In one case, Securities and Exchange Commission v. Jarkesy, the court ruled 6-3 that the SEC cannot use an in-house tribunal of administrative judges to impose a civil penalty on a company. Instead, the agency must grant the company a full jury trial in federal court. But many other agencies, including the EPA, also use administrative judges and in-house trials to punish individuals or companies for breaking the law. Each year, the EPA imposes hundreds of millions of dollars in fines on companies that violate the Clean Air Act and Clean Water Act.

Over the next few years, federal judges — and eventually the Supreme Court — will have to decide whether the Jarkesy ruling affects all executive agencies, including the EPA. If they decide it does, then it could slow down the agency’s efforts to penalize polluting companies by forcing virtually every decision into an already overworked court system.

But perhaps the most ominous ruling, Bagely said, is the one in a lawsuit concerning the EPA itself. On Thursday, in Ohio v. EPA,the court blocked the agency’s “good neighbor” rule, meant to limit how much air pollution upwind states can release into downwind states. The five-justice majority did so not only because it disagreed about the agency’s interpretation of the Clean Air Act, but also because the justices felt that the EPA had not properly addressed a few of the more than 1,100 comments about the rulemaking that it had received from the public. As such, they stayed the rule — temporarily blocking it from being enforced — and sent the case back down to a lower court.

That decision could change how everycourt views the rulemaking process, Bagley told me. Whenever the EPA drafts a new environmental rule, it receives thousands of public comments criticizing and praising different aspects of the proposal. Under a law called the Administrative Procedure Act, which governs how federal agencies deal with the public, it must respond to the substance of each of those comments before it can finalize and enforce the rule.

The EPA did respond to the comments at the center of the Ohio case, but Justice Neil Gorsuch, writing for the majority, decided the agency did not address a few specific concerns sufficiently.

Justice Amy Coney Barrett issued a dissent — joined by the court’s liberals — and castigated Gorsuch for focusing on “an alleged procedural error that likely had no impact” on the EPA’s actual anti-pollution plan.

“Given the number of companies included and the timelines for review, the court’s injunction leaves large swaths of upwind States free to keep contributing significantly to their downwind neighbors’ ozone problems for the next several years,” Barrett wrote.

Although the ruling may seem technical, it could create a major new obstacle for agencies to take almost any action, Bagley said. “The reason this worries me in the environmental context is that every major environmental action is going to come with 1,000, 2,000, 3,000 public comments,” he said. “What the court did here is flyspeck those comments,” meaning it looked for a tiny error and used it to justify pausing the entire rule. That’s despite the fact that the Clean Air Act, which the EPA was enforcing in the Ohio case, says that the courts must already meet an unusually high standard to intervene in an agency’s response to public comments.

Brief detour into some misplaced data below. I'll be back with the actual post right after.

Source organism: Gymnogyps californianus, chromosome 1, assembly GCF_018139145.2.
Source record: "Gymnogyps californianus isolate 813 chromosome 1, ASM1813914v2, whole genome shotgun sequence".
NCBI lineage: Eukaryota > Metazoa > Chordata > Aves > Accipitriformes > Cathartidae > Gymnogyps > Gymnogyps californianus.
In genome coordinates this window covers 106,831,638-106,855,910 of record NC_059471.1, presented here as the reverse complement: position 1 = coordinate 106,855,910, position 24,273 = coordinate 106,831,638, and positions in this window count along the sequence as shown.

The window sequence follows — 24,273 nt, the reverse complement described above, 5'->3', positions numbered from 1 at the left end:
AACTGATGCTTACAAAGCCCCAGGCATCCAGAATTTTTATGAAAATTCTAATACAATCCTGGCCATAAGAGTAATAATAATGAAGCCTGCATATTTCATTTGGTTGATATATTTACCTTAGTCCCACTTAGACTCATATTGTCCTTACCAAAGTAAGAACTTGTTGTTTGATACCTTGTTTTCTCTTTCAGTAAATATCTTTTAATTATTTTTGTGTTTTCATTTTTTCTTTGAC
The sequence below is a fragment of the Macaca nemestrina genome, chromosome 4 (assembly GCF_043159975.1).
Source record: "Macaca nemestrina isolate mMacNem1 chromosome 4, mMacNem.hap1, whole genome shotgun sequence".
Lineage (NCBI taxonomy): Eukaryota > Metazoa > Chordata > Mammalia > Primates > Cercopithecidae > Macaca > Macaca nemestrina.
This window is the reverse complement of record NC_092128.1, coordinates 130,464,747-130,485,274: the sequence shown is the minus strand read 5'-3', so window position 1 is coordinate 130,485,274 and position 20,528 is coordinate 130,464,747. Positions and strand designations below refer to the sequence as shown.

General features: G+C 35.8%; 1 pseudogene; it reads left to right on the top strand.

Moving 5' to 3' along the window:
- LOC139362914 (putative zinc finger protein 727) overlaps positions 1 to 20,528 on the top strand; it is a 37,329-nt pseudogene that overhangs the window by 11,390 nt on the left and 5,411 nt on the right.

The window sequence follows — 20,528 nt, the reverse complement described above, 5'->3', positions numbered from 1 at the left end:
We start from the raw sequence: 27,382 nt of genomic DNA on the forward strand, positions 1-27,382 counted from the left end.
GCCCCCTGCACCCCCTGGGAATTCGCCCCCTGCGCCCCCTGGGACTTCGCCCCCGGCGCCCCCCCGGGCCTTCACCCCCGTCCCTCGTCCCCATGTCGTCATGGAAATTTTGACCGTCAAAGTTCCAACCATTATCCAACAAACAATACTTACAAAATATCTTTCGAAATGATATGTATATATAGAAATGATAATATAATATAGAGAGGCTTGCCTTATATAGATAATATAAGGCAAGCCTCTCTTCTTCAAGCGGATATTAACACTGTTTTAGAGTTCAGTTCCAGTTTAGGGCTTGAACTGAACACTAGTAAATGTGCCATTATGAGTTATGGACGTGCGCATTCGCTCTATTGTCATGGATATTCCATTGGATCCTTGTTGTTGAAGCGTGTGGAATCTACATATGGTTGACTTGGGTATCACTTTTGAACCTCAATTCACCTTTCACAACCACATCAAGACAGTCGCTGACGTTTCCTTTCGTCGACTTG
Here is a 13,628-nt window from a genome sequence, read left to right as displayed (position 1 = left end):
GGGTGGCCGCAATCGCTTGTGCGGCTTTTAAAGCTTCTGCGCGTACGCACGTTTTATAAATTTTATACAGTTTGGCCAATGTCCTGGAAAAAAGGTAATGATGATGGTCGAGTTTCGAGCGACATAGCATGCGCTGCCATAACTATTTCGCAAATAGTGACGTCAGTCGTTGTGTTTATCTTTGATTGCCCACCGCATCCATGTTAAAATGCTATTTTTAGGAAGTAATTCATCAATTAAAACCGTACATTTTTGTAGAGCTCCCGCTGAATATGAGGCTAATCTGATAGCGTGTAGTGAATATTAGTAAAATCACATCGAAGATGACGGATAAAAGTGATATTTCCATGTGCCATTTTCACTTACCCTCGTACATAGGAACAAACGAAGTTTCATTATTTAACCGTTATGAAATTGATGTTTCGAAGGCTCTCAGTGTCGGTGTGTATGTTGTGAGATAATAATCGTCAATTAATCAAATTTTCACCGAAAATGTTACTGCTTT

“By flyspecking these comments … it increases the incentive to submit lots and lots of comments” in the hope that the EPA misses one of them. In those comments, “industry groups strew rakes all over your lawn in the hope that you’ll step on one — eventually an agency will.”

That has dire implications for the EPA’s ability to propose new climate rules, he said, but more broadly it affects any regulatory proceeding where the federal government has to reply to hundreds or thousands of public comments.

In recent years, for insurance, some Democrats and many clean energy developers have grown frustrated with the National Environmental Policy Act, or NEPA, which requires the government to study the environmental impact of any action that it takes. NEPA seems to particularly hamstring clean energy projects, such as transmission lines and geothermal wells. NEPA does not require that agencies minimize a project’s impact to the environment; only that the government study all potential impacts. But as part of the NEPA process, the government must respond to public comments about the proposed action.

The government can receive hundreds or thousands of comments about a given NEPA case.

That means virtually every NEPA process could now be subject to the same high level of scrutiny that the court imposed on the EPA in Ohio v. EPA. “This is a dramatic intensification of the stringency of judicial review across a number of domains,” Bagley said.

It is ironic, at best, that these sharp new limits on executive agencies’ ability to regulate carbon pollution came from the same Court that vastly expanded the president’s immunity under the law.

“This is a court that is hostile to environmental regulation,” Ann Carlson, a UCLA environmental law professor and the former acting head of the National Highway Traffic Safety Administration from 2022 to 2023, told me. “I don’t think there’s any other way to view it.”

Robinson Meyer profile image

Robinson Meyer

Robinson is the founding executive editor of Heatmap. He was previously a staff writer at The Atlantic, where he covered climate change, energy, and technology.